Since I'm on the subject of Islam bashing: I was struck by new reports describing the ACLU's legal defense of Christian students at a Florida high school who think it's cool to wear T-shirts with the slogan 'Islam is of the devil.” (See a Florida ACLU release on the controversy here)
The adults who told these kids it's OK to wear slogans defaming another faith should be taken out to the religious pluralism woodshed.
(The curiously named Dove World Outreach Center, which the ACLU says is the students' church, is big on the “of the devil” accusation; on its Web site, it says the same thing about President Barack Obama's policies).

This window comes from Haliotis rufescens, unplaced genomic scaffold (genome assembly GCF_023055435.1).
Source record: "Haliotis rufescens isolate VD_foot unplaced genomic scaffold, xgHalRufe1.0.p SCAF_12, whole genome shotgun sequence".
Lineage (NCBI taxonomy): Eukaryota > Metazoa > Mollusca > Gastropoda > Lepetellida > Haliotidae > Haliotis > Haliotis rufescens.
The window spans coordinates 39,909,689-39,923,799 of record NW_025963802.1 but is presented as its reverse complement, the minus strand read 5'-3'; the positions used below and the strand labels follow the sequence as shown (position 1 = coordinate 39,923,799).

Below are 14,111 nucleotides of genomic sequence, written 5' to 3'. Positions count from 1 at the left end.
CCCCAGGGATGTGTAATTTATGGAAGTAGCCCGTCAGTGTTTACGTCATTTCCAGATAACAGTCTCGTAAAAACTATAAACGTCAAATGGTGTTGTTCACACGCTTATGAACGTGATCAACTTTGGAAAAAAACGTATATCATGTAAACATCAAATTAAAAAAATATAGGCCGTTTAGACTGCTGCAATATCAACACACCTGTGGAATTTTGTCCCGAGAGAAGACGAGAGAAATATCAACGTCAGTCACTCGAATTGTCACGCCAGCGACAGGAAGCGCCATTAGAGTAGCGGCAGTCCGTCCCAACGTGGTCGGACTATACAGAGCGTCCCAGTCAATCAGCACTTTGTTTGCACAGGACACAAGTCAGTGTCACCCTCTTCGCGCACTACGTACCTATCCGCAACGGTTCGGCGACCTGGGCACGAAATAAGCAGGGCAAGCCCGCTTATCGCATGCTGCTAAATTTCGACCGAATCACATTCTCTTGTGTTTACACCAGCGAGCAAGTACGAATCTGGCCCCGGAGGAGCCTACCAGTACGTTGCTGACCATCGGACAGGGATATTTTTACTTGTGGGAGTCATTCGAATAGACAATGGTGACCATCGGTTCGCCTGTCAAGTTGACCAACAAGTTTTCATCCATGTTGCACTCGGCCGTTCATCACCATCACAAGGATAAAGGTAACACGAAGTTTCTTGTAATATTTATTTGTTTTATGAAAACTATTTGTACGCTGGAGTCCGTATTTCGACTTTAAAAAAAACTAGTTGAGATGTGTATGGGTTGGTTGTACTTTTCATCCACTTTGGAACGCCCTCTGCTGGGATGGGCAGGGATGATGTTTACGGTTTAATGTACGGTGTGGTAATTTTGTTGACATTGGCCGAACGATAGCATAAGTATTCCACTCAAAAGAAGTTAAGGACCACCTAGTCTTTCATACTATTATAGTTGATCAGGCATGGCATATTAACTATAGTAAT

While I understand the ACLU position – free speech is free speech, and when you start drawing lines, you guarantee it's no longer really “free” -- it seems to me such cases pit one important value, free speech, against others – religious tolerance and pluralism.
I also wonder: would the ACLU sue on behalf of the right of Christian students to wear anti-Jewish T-shirts? Just how offensive would the shirts have to be to cross the ACLU's line?
Maybe the real issue here isn't a legal one at all, but a question of social and religious norms.
Why are overt attacks against other religions increasingly deemed acceptable by so many who call themselves religious? I confess to uncertainty about the appropriateness of the ACLU's actions. What I'm not uncertain about: too many religious leaders condone religious bigotry – either directly or indirectly, by their failure to condemn those who wear their hatred on their sleeves – or their T-shirts.
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